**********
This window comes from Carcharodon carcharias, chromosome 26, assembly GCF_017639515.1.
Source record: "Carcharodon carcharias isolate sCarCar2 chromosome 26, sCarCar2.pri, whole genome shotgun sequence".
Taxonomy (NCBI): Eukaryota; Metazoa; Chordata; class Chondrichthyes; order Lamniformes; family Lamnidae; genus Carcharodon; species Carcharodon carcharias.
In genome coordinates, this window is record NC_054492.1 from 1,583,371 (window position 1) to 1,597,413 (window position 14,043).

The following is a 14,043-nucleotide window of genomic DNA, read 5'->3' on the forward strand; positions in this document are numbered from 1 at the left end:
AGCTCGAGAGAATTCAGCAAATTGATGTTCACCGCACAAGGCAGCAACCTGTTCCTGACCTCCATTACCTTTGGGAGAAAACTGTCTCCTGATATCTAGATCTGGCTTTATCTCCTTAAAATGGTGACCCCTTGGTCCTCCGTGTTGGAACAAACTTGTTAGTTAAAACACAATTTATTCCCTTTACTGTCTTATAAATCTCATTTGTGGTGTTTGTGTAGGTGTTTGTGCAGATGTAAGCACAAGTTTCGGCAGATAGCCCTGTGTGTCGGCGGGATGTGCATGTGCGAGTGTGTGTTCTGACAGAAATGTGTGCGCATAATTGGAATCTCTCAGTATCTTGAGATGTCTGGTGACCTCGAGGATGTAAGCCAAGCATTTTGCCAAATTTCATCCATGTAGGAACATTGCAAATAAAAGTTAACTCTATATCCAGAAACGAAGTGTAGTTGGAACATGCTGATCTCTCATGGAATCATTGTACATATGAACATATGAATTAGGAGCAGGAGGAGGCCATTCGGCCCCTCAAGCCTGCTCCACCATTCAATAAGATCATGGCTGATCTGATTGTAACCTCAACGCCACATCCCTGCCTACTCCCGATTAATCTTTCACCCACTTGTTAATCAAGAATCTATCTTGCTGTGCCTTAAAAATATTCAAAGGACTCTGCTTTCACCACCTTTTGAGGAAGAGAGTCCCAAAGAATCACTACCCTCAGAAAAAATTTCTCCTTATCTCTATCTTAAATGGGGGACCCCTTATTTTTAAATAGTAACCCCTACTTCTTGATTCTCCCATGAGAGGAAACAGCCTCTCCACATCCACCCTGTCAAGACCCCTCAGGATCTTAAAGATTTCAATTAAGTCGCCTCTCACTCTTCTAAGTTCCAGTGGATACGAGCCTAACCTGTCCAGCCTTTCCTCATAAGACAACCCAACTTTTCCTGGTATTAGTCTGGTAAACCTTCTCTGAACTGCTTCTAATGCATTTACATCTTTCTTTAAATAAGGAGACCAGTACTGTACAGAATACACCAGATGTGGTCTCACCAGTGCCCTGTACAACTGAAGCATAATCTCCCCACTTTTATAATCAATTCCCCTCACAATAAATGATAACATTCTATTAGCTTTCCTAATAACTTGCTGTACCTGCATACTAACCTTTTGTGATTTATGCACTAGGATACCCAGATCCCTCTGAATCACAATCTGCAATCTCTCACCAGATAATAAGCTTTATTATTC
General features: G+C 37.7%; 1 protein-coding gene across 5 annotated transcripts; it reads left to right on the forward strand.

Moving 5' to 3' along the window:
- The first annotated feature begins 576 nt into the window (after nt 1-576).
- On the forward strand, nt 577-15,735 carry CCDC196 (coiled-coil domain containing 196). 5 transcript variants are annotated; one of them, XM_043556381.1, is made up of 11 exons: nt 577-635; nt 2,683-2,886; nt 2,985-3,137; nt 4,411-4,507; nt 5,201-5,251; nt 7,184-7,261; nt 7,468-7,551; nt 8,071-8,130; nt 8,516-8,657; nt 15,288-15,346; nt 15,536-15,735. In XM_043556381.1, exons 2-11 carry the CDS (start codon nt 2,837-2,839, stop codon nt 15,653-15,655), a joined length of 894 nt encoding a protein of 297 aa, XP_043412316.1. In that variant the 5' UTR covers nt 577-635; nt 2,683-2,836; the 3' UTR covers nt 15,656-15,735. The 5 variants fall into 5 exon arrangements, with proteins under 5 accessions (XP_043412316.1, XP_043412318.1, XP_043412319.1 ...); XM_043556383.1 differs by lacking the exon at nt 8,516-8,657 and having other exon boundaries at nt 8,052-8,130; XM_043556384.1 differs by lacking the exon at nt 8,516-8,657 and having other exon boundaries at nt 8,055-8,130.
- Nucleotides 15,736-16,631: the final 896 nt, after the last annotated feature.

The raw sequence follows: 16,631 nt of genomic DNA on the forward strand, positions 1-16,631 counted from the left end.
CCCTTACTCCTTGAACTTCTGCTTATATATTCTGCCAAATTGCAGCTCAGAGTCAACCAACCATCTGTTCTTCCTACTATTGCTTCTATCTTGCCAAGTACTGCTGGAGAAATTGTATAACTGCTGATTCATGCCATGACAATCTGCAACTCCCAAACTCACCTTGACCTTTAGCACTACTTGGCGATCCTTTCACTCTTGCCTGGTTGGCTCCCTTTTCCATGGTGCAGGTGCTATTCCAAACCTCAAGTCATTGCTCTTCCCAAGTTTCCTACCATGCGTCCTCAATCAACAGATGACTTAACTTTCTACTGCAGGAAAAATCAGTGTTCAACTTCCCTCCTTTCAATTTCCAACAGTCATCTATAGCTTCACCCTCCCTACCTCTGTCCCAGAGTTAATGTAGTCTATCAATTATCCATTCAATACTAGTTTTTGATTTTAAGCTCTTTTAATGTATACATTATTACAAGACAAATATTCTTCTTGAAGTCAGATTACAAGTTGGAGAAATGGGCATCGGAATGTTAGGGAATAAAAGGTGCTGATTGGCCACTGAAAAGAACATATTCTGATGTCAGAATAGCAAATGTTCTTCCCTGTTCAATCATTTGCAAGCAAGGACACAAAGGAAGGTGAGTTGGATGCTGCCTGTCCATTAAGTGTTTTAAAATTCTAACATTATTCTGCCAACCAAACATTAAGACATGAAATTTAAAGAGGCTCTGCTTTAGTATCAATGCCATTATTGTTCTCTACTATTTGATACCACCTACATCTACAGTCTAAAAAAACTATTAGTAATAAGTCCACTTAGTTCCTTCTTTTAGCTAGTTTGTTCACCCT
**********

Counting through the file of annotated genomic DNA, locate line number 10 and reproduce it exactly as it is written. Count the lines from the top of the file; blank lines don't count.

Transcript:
- On the forward strand, nt 577-15,735 carry CCDC196 (coiled-coil domain containing 196). 5 transcript variants are annotated; one of them, XM_043556381.1, is made up of 11 exons: nt 577-635; nt 2,683-2,886; nt 2,985-3,137; nt 4,411-4,507; nt 5,201-5,251; nt 7,184-7,261; nt 7,468-7,551; nt 8,071-8,130; nt 8,516-8,657; nt 15,288-15,346; nt 15,536-15,735. In XM_043556381.1, exons 2-11 carry the CDS (start codon nt 2,837-2,839, stop codon nt 15,653-15,655), a joined length of 894 nt encoding a protein of 297 aa, XP_043412316.1. In that variant the 5' UTR covers nt 577-635; nt 2,683-2,836; the 3' UTR covers nt 15,656-15,735. The 5 variants fall into 5 exon arrangements, with proteins under 5 accessions (XP_043412316.1, XP_043412318.1, XP_043412319.1 ...); XM_043556383.1 differs by lacking the exon at nt 8,516-8,657 and having other exon boundaries at nt 8,052-8,130; XM_043556384.1 differs by lacking the exon at nt 8,516-8,657 and having other exon boundaries at nt 8,055-8,130.